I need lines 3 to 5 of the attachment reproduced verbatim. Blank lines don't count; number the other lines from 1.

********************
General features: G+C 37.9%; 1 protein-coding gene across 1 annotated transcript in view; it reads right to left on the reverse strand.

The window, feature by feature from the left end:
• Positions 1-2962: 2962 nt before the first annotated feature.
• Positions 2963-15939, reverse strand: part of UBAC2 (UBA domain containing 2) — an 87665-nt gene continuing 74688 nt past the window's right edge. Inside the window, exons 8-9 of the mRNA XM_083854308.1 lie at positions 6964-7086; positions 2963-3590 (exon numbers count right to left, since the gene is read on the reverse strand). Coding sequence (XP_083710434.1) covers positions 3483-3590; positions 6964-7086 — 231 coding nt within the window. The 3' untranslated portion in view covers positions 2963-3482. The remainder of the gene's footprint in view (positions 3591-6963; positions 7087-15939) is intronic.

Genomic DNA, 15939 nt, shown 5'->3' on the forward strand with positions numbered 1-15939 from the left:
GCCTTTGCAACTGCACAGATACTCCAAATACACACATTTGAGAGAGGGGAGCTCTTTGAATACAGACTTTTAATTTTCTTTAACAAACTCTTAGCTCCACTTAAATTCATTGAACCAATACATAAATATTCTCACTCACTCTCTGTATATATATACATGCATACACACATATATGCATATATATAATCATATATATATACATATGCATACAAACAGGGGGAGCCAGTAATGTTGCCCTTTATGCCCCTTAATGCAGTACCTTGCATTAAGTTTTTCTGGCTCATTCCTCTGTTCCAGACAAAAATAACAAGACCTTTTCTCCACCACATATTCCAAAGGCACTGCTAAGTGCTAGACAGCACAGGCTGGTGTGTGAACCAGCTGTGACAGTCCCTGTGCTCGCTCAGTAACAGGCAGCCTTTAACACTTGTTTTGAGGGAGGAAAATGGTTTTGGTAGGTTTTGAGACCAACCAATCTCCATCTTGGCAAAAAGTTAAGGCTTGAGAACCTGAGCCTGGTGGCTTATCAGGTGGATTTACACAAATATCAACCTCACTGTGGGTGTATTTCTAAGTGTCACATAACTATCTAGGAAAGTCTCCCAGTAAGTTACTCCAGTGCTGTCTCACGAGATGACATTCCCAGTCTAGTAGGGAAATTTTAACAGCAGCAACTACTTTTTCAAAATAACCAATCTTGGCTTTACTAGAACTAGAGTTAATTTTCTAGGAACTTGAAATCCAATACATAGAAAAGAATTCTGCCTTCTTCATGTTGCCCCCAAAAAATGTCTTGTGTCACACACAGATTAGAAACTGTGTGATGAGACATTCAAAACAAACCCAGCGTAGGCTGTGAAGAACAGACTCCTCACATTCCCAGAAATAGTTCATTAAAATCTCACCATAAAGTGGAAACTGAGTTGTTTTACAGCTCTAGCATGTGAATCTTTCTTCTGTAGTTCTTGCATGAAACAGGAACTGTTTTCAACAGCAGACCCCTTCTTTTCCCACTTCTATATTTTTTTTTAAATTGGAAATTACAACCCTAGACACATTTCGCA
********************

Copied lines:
• Positions 1-2962: 2962 nt before the first annotated feature.
• Positions 2963-15939, reverse strand: part of UBAC2 (UBA domain containing 2) — an 87665-nt gene continuing 74688 nt past the window's right edge. Inside the window, exons 8-9 of the mRNA XM_083854308.1 lie at positions 6964-7086; positions 2963-3590 (exon numbers count right to left, since the gene is read on the reverse strand). Coding sequence (XP_083710434.1) covers positions 3483-3590; positions 6964-7086 — 231 coding nt within the window. The 3' untranslated portion in view covers positions 2963-3482. The remainder of the gene's footprint in view (positions 3591-6963; positions 7087-15939) is intronic.

Genomic DNA, 15939 nt, shown 5'->3' on the forward strand with positions numbered 1-15939 from the left: